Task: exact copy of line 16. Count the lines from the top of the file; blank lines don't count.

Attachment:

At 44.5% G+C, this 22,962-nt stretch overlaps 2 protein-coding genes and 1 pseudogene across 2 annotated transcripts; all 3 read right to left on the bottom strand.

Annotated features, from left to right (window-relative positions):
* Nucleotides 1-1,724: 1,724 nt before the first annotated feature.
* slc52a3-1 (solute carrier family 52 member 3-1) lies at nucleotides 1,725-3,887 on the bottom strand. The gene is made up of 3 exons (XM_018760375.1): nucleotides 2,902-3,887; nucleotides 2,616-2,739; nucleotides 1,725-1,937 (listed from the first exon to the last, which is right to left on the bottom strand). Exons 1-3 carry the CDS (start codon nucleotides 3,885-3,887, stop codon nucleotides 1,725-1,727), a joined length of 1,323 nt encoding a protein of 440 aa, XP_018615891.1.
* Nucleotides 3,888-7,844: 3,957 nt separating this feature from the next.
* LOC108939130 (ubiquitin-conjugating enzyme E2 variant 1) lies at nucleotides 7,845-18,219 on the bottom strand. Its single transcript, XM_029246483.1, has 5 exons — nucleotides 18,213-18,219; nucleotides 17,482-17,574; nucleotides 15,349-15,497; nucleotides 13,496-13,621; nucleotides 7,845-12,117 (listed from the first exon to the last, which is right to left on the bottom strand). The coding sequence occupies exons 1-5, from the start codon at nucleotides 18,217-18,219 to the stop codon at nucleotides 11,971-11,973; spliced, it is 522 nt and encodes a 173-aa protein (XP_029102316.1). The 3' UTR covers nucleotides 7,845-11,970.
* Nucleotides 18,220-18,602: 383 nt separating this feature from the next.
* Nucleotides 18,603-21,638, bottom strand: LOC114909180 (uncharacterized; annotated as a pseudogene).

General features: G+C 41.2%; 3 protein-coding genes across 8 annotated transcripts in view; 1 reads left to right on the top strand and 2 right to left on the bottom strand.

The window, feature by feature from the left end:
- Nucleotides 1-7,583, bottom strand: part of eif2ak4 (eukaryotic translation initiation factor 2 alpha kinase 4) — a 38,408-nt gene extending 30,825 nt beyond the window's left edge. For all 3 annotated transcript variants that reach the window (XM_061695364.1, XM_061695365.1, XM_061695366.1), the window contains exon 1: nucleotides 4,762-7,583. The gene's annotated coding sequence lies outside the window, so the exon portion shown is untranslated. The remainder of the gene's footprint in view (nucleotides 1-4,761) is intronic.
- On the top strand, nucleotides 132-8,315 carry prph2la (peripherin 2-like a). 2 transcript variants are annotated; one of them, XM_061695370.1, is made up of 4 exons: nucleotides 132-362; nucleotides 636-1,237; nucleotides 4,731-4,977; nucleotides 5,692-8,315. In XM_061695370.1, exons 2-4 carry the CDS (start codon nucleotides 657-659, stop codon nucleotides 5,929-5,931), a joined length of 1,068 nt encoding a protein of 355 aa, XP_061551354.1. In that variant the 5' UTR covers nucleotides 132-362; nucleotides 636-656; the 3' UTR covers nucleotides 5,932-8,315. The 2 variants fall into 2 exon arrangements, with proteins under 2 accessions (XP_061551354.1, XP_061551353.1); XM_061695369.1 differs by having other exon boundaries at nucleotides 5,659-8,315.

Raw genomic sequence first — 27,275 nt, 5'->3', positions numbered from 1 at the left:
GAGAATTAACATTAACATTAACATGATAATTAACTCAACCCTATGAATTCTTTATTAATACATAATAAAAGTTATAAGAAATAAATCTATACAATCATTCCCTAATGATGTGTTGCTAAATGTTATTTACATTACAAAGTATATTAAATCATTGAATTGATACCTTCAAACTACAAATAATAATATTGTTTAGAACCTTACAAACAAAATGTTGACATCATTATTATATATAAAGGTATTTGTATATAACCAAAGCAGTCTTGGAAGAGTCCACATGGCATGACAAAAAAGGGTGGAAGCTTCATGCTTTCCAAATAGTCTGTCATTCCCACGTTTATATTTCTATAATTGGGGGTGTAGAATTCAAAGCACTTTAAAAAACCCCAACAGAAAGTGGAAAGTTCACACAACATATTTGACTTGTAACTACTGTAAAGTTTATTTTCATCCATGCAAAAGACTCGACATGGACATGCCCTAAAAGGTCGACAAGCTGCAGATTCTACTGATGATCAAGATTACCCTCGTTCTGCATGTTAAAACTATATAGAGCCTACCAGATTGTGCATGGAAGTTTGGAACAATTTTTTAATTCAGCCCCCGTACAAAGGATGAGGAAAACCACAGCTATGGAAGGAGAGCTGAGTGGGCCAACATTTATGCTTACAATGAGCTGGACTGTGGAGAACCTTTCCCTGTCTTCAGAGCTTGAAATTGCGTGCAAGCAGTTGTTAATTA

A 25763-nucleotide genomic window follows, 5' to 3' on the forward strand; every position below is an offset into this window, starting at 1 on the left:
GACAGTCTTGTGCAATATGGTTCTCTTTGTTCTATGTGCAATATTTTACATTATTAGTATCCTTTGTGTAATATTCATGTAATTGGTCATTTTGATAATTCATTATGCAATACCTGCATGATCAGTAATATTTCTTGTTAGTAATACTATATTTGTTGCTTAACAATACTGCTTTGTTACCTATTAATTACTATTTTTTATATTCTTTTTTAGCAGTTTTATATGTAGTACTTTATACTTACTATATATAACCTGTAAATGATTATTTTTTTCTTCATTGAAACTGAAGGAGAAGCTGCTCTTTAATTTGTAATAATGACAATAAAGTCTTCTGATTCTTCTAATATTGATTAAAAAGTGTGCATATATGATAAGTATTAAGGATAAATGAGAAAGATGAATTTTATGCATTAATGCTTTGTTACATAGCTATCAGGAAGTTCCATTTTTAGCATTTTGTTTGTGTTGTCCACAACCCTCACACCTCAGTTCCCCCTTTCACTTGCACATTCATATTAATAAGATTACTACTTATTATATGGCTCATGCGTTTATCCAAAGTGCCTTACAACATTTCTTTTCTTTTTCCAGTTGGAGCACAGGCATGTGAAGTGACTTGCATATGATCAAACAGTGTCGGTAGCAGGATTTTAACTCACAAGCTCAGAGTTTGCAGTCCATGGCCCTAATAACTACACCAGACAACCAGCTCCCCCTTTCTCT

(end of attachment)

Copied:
GACAGTCTTGTGCAATATGGTTCTCTTTGTTCTATGTGCAATATTTTACATTATTAGTATCCTTTGTGTAATATTCATGTAATTGGTCATTTTGATAATTCATTATGCAATACCTGCATGATCAGTAATATTTCTTGTTAGTAATACTATATTTGTTGCTTAACAATACTGCTTTGTTACCTATTAATTACTATTTTTTATATTCTTTTTTAGCAGTTTTATATGTAGTACTTTATACTTACTATATATAACCTGTAAATGATTATTTTTTTCTTCATTGAAACTGAAGGAGAAGCTGCTCTTTAATTTGTAATAATGACAATAAAGTCTTCTGATTCTTCTAATATTGATTAAAAAGTGTGCATATATGATAAGTATTAAGGATAAATGAGAAAGATGAATTTTATGCATTAATGCTTTGTTACATAGCTATCAGGAAGTTCCATTTTTAGCATTTTGTTTGTGTTGTCCACAACCCTCACACCTCAGTTCCCCCTTTCACTTGCACATTCATATTAATAAGATTACTACTTATTATATGGCTCATGCGTTTATCCAAAGTGCCTTACAACATTTCTTTTCTTTTTCCAGTTGGAGCACAGGCATGTGAAGTGACTTGCATATGATCAAACAGTGTCGGTAGCAGGATTTTAACTCACAAGCTCAGAGTTTGCAGTCCATGGCCCTAATAACTACACCAGACAACCAGCTCCCCCTTTCTCT